To a great extent, the theory of personhood rests on a breaking down and clarification of what it is to be an agent. Human rights, as understood by Griffin, are protections of our status as functional human agents, grounded in our interests in autonomy, liberty and the minimum material provision requisite to make the exercise of our agency real and possible. Griffin acknowledges that the human interests in autonomy and liberty are not the only important interests that exist, but it is the protection of these particular interests that generate a human right . In this sense, autonomy and liberty are the special, determinant grounding elements identified by Griffin as the interests required for normative agency.
Inbuilt in the nature of the personhood theory, therefore, is to restrict any other human interest or value in grounding human rights. This raises the question, why is personhood any more determinant than any other concept or human interest. This question becomes all the more pertinent when we apply the personhood account to human rights recognised in contemporary human rights culture.
Take the issue of torture, for example. The personhood theory’s justification for torture rests on the basis that it impacts ones capacity to decide, and stick to a decision . Whilst certainly justifiable on such grounds, the personhood lens warps our understanding of rights, promoting unnatural, and therefore arguably less secure, reasoning in justifying them. A more pluralist perspective would recognise that the our interest in avoidance of severe pain would ground the right to be free from torture via much more natural reasoning . Furthermore, if our interest in forming trusting relationships was recognised as a grounding interest it ...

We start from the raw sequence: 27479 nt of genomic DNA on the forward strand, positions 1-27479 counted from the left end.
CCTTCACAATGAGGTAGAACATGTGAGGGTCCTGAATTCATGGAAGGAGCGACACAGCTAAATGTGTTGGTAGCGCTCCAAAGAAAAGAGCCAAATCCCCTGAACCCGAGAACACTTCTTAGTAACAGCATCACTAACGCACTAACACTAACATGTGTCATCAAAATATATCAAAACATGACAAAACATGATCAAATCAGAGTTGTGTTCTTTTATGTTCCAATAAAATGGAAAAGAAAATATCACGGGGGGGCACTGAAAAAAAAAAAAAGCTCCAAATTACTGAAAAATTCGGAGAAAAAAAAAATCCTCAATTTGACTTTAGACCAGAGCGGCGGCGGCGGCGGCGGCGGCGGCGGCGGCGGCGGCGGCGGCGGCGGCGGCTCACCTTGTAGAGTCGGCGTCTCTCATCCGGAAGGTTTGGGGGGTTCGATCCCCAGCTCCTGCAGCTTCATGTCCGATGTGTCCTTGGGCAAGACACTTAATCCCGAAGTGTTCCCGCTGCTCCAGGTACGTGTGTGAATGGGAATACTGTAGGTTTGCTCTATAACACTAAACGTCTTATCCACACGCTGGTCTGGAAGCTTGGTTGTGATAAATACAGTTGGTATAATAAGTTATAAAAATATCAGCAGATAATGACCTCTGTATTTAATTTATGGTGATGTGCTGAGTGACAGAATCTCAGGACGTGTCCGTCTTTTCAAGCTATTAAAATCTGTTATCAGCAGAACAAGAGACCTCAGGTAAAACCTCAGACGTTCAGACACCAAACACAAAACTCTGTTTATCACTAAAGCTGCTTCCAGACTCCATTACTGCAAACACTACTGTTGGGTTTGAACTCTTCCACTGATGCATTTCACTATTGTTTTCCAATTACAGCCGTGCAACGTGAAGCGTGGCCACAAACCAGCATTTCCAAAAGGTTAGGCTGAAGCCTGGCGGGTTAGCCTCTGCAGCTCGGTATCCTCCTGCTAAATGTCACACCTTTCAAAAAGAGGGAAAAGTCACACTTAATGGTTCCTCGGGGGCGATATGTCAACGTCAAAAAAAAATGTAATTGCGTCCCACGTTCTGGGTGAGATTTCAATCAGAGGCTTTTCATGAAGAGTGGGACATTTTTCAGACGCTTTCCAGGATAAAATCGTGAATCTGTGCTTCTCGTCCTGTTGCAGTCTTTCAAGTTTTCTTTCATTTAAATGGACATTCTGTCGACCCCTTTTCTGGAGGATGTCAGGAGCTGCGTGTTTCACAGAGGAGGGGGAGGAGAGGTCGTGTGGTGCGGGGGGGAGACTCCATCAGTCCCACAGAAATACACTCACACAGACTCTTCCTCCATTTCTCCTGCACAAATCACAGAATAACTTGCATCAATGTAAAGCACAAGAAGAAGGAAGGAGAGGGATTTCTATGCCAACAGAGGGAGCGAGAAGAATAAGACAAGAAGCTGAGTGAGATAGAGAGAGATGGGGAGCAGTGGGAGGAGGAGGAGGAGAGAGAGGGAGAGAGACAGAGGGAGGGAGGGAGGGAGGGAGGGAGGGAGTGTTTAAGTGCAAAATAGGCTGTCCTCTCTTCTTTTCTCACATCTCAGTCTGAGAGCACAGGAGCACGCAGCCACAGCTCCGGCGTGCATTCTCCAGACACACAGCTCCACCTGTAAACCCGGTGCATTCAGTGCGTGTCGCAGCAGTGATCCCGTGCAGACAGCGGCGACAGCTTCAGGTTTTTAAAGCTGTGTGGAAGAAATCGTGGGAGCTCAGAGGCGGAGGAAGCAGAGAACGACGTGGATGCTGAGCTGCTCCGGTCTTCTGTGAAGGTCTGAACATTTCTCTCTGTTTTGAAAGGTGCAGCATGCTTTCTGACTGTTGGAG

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... grounding of human right we return to the question of why the interest of liberty and autonomy are any more pertinent to the human condition than any other interest.
I would argue that they are not.
Griffin may reason that anyone who is interested in making the term human rights part of serious morality must, in some form or another, make an attempt at giving the term a sufficiently determinant sense, and that the pluralist account fails to do this by not illustrating a manner by which to identify what interests are human rights , but I would reason that this is a misguided focus. As both an interest account and a normative agency account are restricted by further grounds or thresholds in generating a right, it makes little sense to build in a further restriction, especially one that require unnatural reasoning and a skewed perspective on the human condition.
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